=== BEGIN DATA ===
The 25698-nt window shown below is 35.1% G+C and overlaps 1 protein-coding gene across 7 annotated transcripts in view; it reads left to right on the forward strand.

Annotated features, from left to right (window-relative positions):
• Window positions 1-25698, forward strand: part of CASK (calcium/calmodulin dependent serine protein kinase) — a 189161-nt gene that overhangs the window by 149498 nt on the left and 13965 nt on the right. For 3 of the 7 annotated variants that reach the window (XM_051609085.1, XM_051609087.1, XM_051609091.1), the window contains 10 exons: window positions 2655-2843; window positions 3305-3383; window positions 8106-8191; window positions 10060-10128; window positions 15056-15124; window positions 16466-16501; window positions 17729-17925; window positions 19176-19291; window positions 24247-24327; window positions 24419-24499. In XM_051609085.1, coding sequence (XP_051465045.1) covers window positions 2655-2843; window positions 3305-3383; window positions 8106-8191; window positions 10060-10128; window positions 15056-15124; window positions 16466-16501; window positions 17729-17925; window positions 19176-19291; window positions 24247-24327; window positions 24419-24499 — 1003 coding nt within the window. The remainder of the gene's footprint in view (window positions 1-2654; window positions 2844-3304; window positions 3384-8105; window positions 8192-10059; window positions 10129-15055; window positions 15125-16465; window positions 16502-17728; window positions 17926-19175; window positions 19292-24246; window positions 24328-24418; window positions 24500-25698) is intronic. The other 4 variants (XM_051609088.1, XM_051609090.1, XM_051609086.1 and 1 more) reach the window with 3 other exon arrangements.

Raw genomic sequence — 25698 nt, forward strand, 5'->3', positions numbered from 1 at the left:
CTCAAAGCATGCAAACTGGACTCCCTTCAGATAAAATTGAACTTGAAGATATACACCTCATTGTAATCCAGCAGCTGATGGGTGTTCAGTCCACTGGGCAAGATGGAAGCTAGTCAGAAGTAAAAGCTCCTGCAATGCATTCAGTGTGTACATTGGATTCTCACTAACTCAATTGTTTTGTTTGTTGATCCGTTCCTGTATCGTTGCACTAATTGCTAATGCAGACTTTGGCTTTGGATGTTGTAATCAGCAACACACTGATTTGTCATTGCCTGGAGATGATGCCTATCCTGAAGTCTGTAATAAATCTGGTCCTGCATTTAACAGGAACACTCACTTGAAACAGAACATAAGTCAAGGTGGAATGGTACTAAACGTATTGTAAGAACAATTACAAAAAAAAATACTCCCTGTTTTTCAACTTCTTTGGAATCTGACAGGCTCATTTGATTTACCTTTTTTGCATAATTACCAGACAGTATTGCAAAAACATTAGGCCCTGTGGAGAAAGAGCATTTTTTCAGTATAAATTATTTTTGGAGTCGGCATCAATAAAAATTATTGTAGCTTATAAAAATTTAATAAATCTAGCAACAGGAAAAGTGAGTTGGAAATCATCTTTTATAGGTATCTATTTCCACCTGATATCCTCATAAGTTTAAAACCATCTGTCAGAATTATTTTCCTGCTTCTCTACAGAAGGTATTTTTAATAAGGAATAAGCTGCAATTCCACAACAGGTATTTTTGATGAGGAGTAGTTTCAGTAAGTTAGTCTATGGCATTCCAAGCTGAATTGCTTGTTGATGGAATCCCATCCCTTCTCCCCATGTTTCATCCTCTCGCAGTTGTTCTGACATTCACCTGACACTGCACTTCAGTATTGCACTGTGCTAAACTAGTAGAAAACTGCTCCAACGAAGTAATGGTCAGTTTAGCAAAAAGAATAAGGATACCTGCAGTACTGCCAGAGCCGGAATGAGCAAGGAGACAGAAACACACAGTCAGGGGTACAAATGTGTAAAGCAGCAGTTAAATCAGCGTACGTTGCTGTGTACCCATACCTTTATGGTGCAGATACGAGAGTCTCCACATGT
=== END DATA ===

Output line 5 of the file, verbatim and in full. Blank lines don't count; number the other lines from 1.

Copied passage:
CTCAAAGCATGCAAACTGGACTCCCTTCAGATAAAATTGAACTTGAAGATATACACCTCATTGTAATCCAGCAGCTGATGGGTGTTCAGTCCACTGGGCAAGATGGAAGCTAGTCAGAAGTAAAAGCTCCTGCAATGCATTCAGTGTGTACATTGGATTCTCACTAACTCAATTGTTTTGTTTGTTGATCCGTTCCTGTATCGTTGCACTAATTGCTAATGCAGACTTTGGCTTTGGATGTTGTAATCAGCAACACACTGATTTGTCATTGCCTGGAGATGATGCCTATCCTGAAGTCTGTAATAAATCTGGTCCTGCATTTAACAGGAACACTCACTTGAAACAGAACATAAGTCAAGGTGGAATGGTACTAAACGTATTGTAAGAACAATTACAAAAAAAAATACTCCCTGTTTTTCAACTTCTTTGGAATCTGACAGGCTCATTTGATTTACCTTTTTTGCATAATTACCAGACAGTATTGCAAAAACATTAGGCCCTGTGGAGAAAGAGCATTTTTTCAGTATAAATTATTTTTGGAGTCGGCATCAATAAAAATTATTGTAGCTTATAAAAATTTAATAAATCTAGCAACAGGAAAAGTGAGTTGGAAATCATCTTTTATAGGTATCTATTTCCACCTGATATCCTCATAAGTTTAAAACCATCTGTCAGAATTATTTTCCTGCTTCTCTACAGAAGGTATTTTTAATAAGGAATAAGCTGCAATTCCACAACAGGTATTTTTGATGAGGAGTAGTTTCAGTAAGTTAGTCTATGGCATTCCAAGCTGAATTGCTTGTTGATGGAATCCCATCCCTTCTCCCCATGTTTCATCCTCTCGCAGTTGTTCTGACATTCACCTGACACTGCACTTCAGTATTGCACTGTGCTAAACTAGTAGAAAACTGCTCCAACGAAGTAATGGTCAGTTTAGCAAAAAGAATAAGGATACCTGCAGTACTGCCAGAGCCGGAATGAGCAAGGAGACAGAAACACACAGTCAGGGGTACAAATGTGTAAAGCAGCAGTTAAATCAGCGTACGTTGCTGTGTACCCATACCTTTATGGTGCAGATACGAGAGTCTCCACATGT